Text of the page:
Lateral Sulci

The lateral sulci are well-known parts of the foot, but not many people know what these are called. There are two lateral sucli, one on the left and one on the right of the frog. This is where most of the dirt, rocks, and manure build up in the foot, and it is also the most common place for thrush to occur.

When picking out a horse’s hooves, this is the main part of the hoof that is cleaned out.

The lateral sulci are on each side of the frog, and dip deep into the hoof by about one centimetre to a half of an inch.

Though some may understand what I am talking about, this image should help you get the idea of what I am trying to say:

What Are All The Different Parts Of The Horse’s Hoof? A Detailed Guide | Insider Horse (9)

Central Sulcus

The central sulcus can also get dirt, rocks, and other build up inside of it, though this isn’t very common. This sulcus falls at the back of the hoof behind the cleft of the frog and in between the bulbs of the heel.

This part of the hoof isn’t really known to well and, to be honest, I didn’t even know this part of the hoof had a name until I began researching for this article!

This image will help to show you where it is on the horse:

What Are All The Different Parts Of The Horse’s Hoof? A Detailed Guide | Insider Horse (10)

Internal Parts Of The Horse’s Hoof

Not only are there a ton of different parts of the hoof on the outside, but there are also numerous on the inside as well. The hoof is made up and moved by several different bones and tendons.

FAQs

How many hoofs are there in horse? ›

Farriers will confirm that the quality of the hoof is not affected by its color; all four hooves on a horse are structurally designed the same. The hoof wall is an inflexible surface and cannot expand when an injury causes the tissues inside to swell.

What is one of the most important structures of the horses hooves? ›

The coronary band is the primary source of growth and nutrition for most of the hoof wall. Injuries to this structure are serious and usually leave a permanent defect in the wall as it grows. The laminar corium consists of laminae engorged with blood vessels.

What part of the hoof can a horse feel? ›

Horse hooves encompass several structures, including some that have nerves and feelings. However, the hoof's outer wall, the location horseshoes are attached is void of nerves and feelings; in fact, it's made of keratin similar to a human toenail.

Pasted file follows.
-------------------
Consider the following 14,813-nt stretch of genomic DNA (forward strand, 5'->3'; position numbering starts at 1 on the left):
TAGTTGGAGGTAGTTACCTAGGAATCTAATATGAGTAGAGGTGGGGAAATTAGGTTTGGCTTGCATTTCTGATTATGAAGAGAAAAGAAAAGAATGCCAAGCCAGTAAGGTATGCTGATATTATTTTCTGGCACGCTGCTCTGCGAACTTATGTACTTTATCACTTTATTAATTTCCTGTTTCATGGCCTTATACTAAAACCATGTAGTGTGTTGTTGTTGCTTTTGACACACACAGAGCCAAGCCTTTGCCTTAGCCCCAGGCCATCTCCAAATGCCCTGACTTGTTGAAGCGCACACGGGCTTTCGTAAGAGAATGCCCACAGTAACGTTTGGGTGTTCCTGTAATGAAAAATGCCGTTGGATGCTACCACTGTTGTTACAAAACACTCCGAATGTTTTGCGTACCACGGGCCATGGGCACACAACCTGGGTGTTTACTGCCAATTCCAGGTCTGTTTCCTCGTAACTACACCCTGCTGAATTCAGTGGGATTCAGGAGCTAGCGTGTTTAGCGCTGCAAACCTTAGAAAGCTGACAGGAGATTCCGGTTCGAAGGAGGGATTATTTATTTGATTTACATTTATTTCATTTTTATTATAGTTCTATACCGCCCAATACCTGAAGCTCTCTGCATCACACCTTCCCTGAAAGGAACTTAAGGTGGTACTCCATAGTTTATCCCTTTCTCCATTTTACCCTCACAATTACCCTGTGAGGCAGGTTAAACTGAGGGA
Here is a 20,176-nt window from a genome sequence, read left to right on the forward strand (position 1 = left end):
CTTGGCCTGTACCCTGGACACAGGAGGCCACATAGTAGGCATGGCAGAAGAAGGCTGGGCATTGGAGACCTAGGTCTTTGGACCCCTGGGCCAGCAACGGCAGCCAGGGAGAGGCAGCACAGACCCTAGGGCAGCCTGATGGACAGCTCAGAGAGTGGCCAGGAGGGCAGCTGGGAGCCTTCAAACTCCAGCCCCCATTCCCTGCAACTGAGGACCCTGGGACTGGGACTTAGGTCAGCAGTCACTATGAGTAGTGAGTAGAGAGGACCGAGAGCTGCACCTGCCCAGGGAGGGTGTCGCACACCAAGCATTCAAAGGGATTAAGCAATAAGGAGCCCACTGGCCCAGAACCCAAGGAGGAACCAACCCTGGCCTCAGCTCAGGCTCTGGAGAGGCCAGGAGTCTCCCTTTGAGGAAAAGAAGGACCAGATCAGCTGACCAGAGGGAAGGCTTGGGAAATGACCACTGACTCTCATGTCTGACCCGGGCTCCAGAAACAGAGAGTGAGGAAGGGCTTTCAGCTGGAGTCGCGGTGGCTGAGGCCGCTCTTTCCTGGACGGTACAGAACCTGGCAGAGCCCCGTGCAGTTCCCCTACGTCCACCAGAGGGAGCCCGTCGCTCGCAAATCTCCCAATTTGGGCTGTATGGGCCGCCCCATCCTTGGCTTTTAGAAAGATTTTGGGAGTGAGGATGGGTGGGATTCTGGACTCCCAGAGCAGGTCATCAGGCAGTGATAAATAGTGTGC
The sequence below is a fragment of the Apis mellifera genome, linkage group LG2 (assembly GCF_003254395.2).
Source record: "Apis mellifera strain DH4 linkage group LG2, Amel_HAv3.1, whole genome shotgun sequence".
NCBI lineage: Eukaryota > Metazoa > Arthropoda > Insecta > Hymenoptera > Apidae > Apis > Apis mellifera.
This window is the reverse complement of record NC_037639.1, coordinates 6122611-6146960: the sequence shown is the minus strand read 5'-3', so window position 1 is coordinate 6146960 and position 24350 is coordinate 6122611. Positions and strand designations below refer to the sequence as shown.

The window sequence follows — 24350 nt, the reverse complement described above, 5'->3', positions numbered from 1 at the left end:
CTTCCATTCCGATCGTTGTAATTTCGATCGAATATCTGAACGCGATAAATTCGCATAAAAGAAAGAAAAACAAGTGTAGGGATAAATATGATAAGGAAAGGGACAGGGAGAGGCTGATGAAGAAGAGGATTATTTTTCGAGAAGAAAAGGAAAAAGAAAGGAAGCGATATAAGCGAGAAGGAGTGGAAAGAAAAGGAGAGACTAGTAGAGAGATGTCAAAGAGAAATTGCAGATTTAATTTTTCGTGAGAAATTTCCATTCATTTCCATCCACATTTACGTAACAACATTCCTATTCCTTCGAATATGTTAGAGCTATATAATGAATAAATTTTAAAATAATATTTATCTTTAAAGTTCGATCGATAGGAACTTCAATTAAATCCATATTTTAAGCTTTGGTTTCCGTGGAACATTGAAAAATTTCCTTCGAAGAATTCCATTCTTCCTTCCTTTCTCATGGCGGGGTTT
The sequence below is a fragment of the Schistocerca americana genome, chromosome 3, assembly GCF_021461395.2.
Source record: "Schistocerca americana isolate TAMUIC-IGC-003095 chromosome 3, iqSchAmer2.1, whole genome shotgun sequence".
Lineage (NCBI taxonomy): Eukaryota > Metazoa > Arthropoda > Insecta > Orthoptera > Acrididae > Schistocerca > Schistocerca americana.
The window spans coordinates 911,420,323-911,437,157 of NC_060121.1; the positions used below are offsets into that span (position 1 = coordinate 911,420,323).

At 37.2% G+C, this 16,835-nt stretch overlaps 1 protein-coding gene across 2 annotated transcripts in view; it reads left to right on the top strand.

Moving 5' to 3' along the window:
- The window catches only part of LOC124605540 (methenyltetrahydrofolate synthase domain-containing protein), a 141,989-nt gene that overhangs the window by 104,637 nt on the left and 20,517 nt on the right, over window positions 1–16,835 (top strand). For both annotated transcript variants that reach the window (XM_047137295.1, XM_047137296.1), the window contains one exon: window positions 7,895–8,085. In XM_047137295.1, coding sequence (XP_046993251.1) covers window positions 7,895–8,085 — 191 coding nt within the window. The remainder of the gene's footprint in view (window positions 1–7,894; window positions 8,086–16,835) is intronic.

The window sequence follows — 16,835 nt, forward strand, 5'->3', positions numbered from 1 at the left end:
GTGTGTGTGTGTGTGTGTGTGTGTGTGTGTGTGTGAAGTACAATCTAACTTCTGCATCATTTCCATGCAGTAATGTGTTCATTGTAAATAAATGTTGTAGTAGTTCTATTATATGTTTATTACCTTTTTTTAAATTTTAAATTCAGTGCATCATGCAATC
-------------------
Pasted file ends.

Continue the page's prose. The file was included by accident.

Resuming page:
What is the inside of a horse's hoof called? ›

Internal structures

The corium, a dermo-epidermal, highly vascularized and innervated layer between the wall and the coffin bone, has a parallel, laminar shape, and is named the laminae. The laminar connection has a key role in the strength and health of the hoof.

What are the parts of a horse's hoof? ›

A horse's hoof is composed of the wall, sole and frog. The wall is simply that part of the hoof that is visible when the horse is standing. It covers the front and sides of the third phalanx, or coffin bone. The wall is made up of the toe (front), quarters (sides) and heel.

Which digit does a horse walk on? ›

Horses and rhinoceroses are odd-toed: in fact, horses have only 1 toe on each foot, but scientists figured out that thousands of years ago, horses had 5 toes inside each hoof!

What is the white part of a horse's hoof called? ›

The sole is the area inside the white line, but not including the bars and frog. It's primary function is to protect the sensitive structures beneath the sole. However, the outer perimeter of sole around the toe also provides support, sharing some of the weight of the horse with the hoof wall.

What are the functions of hoof? ›

Hooves perform many functions, including supporting the weight of the animal, dissipating the energy impact as the hooves strike the ground or surface, protecting the tissues and bone within the hoof capsule, and providing traction for the animal.

Why is it called a frog on a horse's hoof? ›

In German, the bottom of a horse's hoof is called the “frosch.” The “frog” of a horse hoof is a small area toward the rear of the hoof that acts as a shock absorber. Since a bow's frog is located at the bottom of the bow and also acts a shock absorber, this may be the reason for its name.

What is the most sensitive part of a horse? ›

The nose, lips, mouth, and possibly the ears are the most sensitive areas to touch. Although hooves do not respond to touching, various parts of the hoof are able to feel touch. Understanding the degree to which horses are sensitive to touch can be valuable to the trainer.

What is the horn on a horses hoof? ›